I was surprised at how many people were lunching in Winchester Cathedral gardens, in some cases sitting on tombstones! Perhaps it reflects a lack of green space in city centres but it seems a strange place to stop for lunch.
The Hat Fair is an annual event with highlights local performance groups. In 2003 it ran from July 2-7. 2004 will be their 30th anniversary. While we were there we saw a very interesting acrobatic group which performed with some local students.
Great Hall in Castle Street (open daily 10 - 17, free) has been site of many historical events for centuries, for example, Parliament held its first meeting here in 1246. First fort on this hill was built by the Romans, followed by King Arthur’s Camelot. William the Conqueror built next fortress in the 11th century. Henry II built his castle on the remains of these fortifications (you can see them unearthed on the court yard). What remains now is the Great Hall, containing a Round Table, modeled after King Arthur’s and dated six centuries after his legendary rein. A blank 18-foot table hung on the wall for the first 150 years until Henry VIII commissioned the table to be painted with an Arthurian figure made after his own likeness.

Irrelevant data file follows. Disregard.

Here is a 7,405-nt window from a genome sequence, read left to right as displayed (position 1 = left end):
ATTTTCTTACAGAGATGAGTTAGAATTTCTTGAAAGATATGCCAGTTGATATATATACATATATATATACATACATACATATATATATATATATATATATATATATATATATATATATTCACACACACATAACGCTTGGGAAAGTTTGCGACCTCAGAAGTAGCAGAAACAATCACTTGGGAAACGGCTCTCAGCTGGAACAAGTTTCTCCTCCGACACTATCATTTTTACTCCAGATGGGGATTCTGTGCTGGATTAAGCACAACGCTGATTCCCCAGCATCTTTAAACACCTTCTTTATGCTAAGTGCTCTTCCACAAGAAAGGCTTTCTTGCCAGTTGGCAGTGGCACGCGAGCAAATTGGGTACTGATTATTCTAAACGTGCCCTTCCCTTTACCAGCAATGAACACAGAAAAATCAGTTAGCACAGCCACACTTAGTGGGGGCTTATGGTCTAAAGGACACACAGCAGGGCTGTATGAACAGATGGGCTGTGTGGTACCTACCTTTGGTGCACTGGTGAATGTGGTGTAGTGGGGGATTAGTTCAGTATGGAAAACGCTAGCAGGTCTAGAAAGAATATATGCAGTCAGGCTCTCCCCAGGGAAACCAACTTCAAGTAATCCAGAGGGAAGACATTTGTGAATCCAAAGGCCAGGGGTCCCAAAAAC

The Great Hall also contains an impressive statue of Queen Victoria commissioned in 1887 to mark the Queen’s Golden Jubilee.
Through the great Hall is Queen Eleanors’ Garden, a reconstruction of a medieval garden with a sculptured falcon on the fountain. The wall forming one side of the garden is all that remains from the King’s House, built by Christopher Wren for Charles II in 1683.
The Buttercross seems to be a resting place/meeting point for people in Winchester. Many people meet firends here or sit down to have lunch or to relax.